PhytoSim Calibration
Price: 499 EUR, excl. VAT (free 30-day trial available)
The Calibration module can be used to automatically fit a model to measured data. The model can be fitted to the entire dataset or to parts of the data using a moving window approach. Calibration is also sometimes called parameterisation or parameter estimation. An optimization algorithm is used in order to minimize the difference between the model simulations and the measured data by changing model parameter or derived variable initial values. The Calibration module will use the current simulation as configured in the Simulation module to perform the model evaluations.
Additionally, a confidence information calculation can also be performed giving you an indication of the error of the estimated values and the correlations between the optimizer variables.
Why you will like this module:
- Automatic calibration: If you recognize following situation, then this module is for you.
- Let's change this parameter...
- Ok, now we do a simulation...
- Let's have a look at the results...
- Mmm, not quite there yet, let's change the parameter a bit more...
- Running another simulation...
- Oh oh, that made it worse...
- Mmm, maybe I'll change another parameter...
- ...
- Confidence information: Obtain estimation errors and the correlation matrix.
- Compilation free modelling: Immediately start calibrating a changed model.
- Automatic unit conversions: Differences between model and calibration data units are automatically resolved.
- Calibration progress visualization: (suspense guaranteed :-))
- See how your estimated parameters and/or initial conditions evolve during the optimization.
- Watch how the model simulations get closer to the measured data.
- Follow the objective value while it creeps closer to zero.
Optimizer Variables
Optimizer variables are model quantities (parameters or
derived variable initial conditions) that the optimization algorithm is allowed to change in order
to minimize the difference between measurements and simulation. They are allowed to take continuous or discrete values
bounded by a minimum and maximum value.
More details in the Calibration User Guide.
Objective Variables
Objective variables are model components for which measured data is available and which will be used to
calibrate the model. The Calibration module uses a weighted sum of squared errors objective value to minimize
the difference between the measured data and the simulated values.
More details in the Calibration User Guide.
Confidence Information
A confidence information calculation can be performed in order to get an indication of the error of the
estimated values and the parameter correlations. The cornerstone of the confidence information
is the estimation covariance matrix which is calculated using a nested Richardson extrapolation finite difference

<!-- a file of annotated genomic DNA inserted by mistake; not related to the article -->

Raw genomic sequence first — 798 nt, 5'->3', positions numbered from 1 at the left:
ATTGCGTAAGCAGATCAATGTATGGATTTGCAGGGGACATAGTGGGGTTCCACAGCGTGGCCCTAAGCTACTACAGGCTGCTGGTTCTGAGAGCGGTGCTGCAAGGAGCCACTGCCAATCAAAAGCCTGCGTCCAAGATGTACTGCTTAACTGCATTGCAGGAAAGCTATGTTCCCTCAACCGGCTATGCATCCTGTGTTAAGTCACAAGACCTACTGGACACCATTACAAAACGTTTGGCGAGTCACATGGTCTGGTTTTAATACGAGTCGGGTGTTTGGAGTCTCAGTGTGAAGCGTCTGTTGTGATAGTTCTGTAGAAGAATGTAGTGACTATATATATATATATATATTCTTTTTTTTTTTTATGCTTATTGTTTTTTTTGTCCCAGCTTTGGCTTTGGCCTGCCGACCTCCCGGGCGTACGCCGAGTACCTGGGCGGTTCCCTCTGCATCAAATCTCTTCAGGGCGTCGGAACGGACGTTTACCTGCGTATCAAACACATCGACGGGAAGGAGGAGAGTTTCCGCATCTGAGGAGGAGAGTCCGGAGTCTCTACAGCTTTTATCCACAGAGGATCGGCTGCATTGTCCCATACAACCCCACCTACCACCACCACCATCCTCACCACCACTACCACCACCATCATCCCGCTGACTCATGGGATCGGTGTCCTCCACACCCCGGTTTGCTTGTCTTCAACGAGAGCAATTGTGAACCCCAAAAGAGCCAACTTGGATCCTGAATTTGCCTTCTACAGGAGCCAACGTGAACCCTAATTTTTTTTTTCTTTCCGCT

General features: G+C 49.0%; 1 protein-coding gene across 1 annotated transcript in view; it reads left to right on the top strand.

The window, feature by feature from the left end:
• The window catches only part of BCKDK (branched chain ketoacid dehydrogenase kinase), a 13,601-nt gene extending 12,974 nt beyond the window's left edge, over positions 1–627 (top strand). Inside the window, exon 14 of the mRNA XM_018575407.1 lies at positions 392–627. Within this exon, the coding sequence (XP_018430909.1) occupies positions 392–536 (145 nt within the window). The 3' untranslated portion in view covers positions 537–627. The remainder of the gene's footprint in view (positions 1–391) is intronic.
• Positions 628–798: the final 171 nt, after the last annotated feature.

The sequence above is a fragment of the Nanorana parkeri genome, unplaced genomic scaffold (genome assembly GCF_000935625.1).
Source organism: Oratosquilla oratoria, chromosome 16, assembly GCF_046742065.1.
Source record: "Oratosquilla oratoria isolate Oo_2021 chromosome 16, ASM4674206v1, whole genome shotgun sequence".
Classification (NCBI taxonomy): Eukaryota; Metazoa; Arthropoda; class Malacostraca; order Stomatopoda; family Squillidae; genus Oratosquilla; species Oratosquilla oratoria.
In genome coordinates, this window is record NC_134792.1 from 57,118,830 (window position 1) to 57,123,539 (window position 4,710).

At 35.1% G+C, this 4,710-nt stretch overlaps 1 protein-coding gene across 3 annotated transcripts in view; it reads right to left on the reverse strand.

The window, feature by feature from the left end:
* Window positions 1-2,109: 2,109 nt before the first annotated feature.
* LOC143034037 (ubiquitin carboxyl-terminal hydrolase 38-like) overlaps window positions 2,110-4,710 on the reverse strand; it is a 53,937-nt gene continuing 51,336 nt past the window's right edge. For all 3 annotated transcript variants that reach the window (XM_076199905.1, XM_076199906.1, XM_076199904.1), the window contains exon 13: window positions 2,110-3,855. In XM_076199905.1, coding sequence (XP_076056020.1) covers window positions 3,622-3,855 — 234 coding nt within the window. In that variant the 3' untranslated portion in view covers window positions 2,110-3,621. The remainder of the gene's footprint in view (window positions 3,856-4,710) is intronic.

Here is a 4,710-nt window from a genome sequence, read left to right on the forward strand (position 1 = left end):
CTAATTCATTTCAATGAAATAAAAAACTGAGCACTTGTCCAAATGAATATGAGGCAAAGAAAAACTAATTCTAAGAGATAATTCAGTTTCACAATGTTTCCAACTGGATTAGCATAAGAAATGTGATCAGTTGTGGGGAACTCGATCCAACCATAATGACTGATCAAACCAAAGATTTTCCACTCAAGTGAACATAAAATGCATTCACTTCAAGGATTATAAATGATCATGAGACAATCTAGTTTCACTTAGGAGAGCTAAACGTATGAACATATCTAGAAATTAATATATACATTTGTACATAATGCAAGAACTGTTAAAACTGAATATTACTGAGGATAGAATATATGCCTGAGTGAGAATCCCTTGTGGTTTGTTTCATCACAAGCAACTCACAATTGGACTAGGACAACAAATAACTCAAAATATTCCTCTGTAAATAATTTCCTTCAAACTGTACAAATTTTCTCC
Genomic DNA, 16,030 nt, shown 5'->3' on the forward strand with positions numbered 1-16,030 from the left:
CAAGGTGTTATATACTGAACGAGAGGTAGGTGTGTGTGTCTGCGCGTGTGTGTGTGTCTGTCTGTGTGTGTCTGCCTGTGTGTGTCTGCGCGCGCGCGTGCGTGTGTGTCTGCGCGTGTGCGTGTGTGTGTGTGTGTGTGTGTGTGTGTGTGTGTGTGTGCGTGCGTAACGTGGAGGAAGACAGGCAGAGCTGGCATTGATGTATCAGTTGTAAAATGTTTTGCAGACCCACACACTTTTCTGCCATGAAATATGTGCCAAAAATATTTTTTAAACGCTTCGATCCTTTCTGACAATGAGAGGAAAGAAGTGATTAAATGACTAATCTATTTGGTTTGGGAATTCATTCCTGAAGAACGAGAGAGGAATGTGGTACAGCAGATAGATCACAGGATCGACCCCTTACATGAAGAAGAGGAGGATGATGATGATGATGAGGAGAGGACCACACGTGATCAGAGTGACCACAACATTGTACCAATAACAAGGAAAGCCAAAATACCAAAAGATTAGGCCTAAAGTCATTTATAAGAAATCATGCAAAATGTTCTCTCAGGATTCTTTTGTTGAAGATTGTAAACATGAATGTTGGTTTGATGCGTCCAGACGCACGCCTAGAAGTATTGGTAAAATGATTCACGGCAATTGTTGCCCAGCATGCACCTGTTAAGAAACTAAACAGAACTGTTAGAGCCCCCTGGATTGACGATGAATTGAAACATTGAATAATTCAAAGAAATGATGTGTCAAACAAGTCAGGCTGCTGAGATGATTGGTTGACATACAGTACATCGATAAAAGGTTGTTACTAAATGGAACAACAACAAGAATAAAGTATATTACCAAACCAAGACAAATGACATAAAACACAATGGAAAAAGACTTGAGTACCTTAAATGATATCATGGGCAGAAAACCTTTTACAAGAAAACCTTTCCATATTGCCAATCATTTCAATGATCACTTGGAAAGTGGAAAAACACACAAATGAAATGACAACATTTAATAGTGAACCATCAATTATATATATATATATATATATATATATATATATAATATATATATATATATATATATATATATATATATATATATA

approach. Based on the covariance matrix, relative standard errors and the correlation matrix are calculated.
More details in the Calibration User Guide.
Built-in optimizers:
- Simplex (local search): Also known as the Nelder-Mead method or downhill simplex method or amoeba method. For more information see: http://en.wikipedia.org/wiki/Nelder-Mead_method.
- Shuffled Complex Evolution (global search): The SCE method is based on a synthesis of four concepts that have proved successful for global optimization: (a) combination of probabilistic and deterministic approaches; (b) clustering; (c) systematic evolution of a complex of points spanning the space, in the direction of global improvement; and (d) competitive evolution. See also Duan et al. (1993).
- Simulated Annealing (global search): The simulated annealing algorithm models the physical process of heating a material and then slowly lowering the temperature to decrease defects, thus minimizing the system energy. At each iteration (temperature) of the simulated annealing algorithm, a new point is randomly generated in the search space. The extent of the search performed at this point is proportional to the temperature. The algorithm accepts all new points that lower the objective, but also, with a certain probability, points that raise the objective. By accepting points that raise the objective, the algorithm avoids being trapped in local minima and is able to explore globally for better solutions. See also Cardoso et al. (1996).
- Grid search (global search): Based on the optimizer variable bounds and the number of required intervals a search grid is constructed. At each point of the grid, a model evaluation is performed and the objective evaluated. Strickly speaking this is not a true optimization but it can be useful as a first exploration of the search space.
- Random search (global search): Not really a search algorithm but generates a number of random samples from the intervals and evaluates the objective value at these points. This algorithm can be useful to quickly scan the optimizer variable space for global minima. Any global optimizer should perform significantly better than this algorithm.
- Single shot (single evaluation): The objective is evaluated once at the initial values of the optimizer variables.
Dependencies (modules required by this module):
Can't find the optimizer you are looking for?
Contact support@phyto-it.com and, if possible, we will be happy to implement it.